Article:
By Anna M. Weichselbraun
In the run-up to and immediately following Trump’s election, commentators weighed in on what it would mean for Trump to be in charge of the U.S. nuclear arsenal as commander-in-chief. The comments tended to fall into three camps: there were the nuclear abolitionists who took the horror of a Trump presidency to issue their usual call for total nuclear disarmament. The second group, the sensationalizers, was composed of establishment nonproliferation people (which include think tanks and NGOs) who expressed grave concern about Donald Trump’s capability to be a rational and responsible guardian of the nuclear arsenal, and used it to push for limited “realistic” measures such as taking nuclear weapons off high alert. Finally, the third group, the normalizers (mostly made up of arch-conservatives and military folk), praised Trump for promising to strengthen America’s nuclear arsenal and saw in this a return to a more secure homeland.
All three positions are examples of “crisis talk” described by Masco. Drawing on Roitman’s 2013 work, Masco diagnoses the present political and media logics of crisis as a “predominantly conservative modality, seeking to stabilize an existing structure within a radically contingent world.” In the article, Masco identifies the 1960s as an earlier moment of crisis when atmospheric testing of nuclear weapons led to widespread concern about radioactive fallout while civil defense was preparing U.S. citizens for a nuclear attack. This moment of crisis produced the Limited Test Ban Treaty and put in motion the process to negotiate the Treaty on the Nonproliferation of Nuclear Weapons. However, “in this cold War moment of existential crisis, the nuclear danger was managed rather than removed, stabilized rather than resolved, allowing the global infrastructure of nuclear war to remain firmly in place to this day.” The election of Donald Trump has precipitated a crisis that demands an intellectual transformation in order to be able to conjure, in Masco’s words, “non-utopian positive futurities.” In response to the crisis of nuclear weapons in the 21st century, the three identified positions are, however, merely engaging in crisis talk and therefore foreclosing opportunities for a radical shift.
Continue reading ““Crisis Talk” in Crisis and Nuclear Scholars’ Responsibility to Imagine”
By Sheila Jasanoff
Repeatedly over the past few months I’ve heard anguished cries from former students and junior colleagues asking how I might make sense of the strange time we’re in—a time in which so much we’ve valued about the making of robust public knowledge and critical understanding has been tossed overboard as if of no consequence to the conduct of the nation’s politics. How should we, as teachers of future citizens, respond to these calls, and what special obligation do we have as scholars of science and technology, with a professional commitment to understanding the role of facts and truth in society?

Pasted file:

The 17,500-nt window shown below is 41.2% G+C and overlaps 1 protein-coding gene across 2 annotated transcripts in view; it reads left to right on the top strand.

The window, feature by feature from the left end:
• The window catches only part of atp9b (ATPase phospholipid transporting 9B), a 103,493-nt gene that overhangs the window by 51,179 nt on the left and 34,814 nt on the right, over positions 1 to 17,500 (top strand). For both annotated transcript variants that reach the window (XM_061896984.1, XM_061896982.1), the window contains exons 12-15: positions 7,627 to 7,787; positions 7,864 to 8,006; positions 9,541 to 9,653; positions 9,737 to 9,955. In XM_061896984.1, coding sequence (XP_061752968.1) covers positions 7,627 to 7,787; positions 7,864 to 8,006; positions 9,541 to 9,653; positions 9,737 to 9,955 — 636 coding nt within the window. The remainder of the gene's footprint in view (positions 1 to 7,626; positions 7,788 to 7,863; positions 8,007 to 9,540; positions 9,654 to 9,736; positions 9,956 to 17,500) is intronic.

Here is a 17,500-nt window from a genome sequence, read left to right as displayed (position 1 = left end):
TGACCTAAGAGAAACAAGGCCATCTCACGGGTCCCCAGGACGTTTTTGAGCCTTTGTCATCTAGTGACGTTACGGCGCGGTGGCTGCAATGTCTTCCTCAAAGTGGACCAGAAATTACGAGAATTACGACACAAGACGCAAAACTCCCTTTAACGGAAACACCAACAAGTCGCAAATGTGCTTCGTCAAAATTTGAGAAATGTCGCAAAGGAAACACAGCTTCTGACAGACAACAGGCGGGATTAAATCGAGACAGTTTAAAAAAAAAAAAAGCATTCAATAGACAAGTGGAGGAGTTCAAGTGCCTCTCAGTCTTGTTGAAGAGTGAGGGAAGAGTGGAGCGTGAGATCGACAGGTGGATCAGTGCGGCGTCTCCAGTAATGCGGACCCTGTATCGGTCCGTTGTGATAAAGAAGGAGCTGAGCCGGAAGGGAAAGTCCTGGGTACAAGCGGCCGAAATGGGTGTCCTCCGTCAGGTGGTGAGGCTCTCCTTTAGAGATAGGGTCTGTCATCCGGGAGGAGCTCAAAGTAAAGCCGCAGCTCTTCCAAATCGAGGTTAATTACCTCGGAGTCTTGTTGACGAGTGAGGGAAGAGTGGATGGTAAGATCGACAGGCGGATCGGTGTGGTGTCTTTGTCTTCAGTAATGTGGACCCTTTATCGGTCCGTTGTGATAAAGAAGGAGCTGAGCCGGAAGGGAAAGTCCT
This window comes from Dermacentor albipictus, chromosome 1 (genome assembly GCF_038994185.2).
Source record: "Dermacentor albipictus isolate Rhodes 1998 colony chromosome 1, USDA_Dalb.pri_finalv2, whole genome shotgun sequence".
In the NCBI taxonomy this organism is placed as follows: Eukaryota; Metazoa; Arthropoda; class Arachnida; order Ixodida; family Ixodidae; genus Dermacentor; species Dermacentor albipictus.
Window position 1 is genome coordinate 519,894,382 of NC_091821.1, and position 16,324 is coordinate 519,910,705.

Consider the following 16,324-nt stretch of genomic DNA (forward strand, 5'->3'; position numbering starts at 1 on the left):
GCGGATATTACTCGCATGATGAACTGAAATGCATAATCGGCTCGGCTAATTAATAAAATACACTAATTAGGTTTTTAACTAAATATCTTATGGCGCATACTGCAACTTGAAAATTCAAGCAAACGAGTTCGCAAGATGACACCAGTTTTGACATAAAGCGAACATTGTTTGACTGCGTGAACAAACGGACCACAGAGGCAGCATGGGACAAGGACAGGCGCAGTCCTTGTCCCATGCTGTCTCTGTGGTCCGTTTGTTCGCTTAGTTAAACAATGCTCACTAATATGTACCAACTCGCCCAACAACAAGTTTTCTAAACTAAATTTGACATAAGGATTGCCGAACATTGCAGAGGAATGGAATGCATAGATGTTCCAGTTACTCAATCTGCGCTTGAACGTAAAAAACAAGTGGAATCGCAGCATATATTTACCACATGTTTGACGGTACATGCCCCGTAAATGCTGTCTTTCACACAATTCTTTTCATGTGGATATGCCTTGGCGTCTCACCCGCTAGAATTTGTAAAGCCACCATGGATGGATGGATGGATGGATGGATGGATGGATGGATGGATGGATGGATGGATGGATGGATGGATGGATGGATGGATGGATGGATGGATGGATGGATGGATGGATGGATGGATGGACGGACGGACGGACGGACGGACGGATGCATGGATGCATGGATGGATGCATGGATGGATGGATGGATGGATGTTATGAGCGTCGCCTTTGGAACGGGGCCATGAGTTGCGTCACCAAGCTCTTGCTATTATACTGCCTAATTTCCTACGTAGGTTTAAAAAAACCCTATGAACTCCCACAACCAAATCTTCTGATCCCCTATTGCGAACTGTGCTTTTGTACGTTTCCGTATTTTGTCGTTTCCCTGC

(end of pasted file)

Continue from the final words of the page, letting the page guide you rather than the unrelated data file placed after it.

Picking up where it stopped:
The “post-truth,” “alt-fact,” “fake news” era has drawn understandable outrage from thoughtful people. Some, especially in the mainstream media, assume that the line between truth and lies is clear-cut, and can be ascertained through careful fact-checking, as in a recent New York Times editorial on the real costs of the Trump administration’s immigration enforcement policy. Others, more historically minded and attuned to technological change, have called attention to social media and the ease of propagating claims that have not passed through the costly, messy processes of peer review or validation through experiment. Still others have noted the rise of data as a substitute for tested facts, and how politicians’ reliance on mass measures of electoral sentiment may undermine the cultural habits of deliberation on real-world problems. All these are important arguments, with serious implications for public reason, but none have touched on the role of professors in this period of eroding confidence in the very meaning of evidence, facts, and truth. Yet, if ever there was a time to heed the Delphic mandate “know thyself,” surely for us in the academic business now is that time.
Continue reading “What Should Democracies Know?”
By Peter Lauritsen & Lars Bo Andersen
Denmark is known for having a strong democracy. We have high election turnouts, political transparency, widespread and profound trust in the public system, and a lively political debate facilitated by strong and nuanced medias.
However, we argue that there is a growing breeding ground for Trumpism in Denmark and would like to point out two reasons why.
Research and politics
The first is a weak relation between research and politics.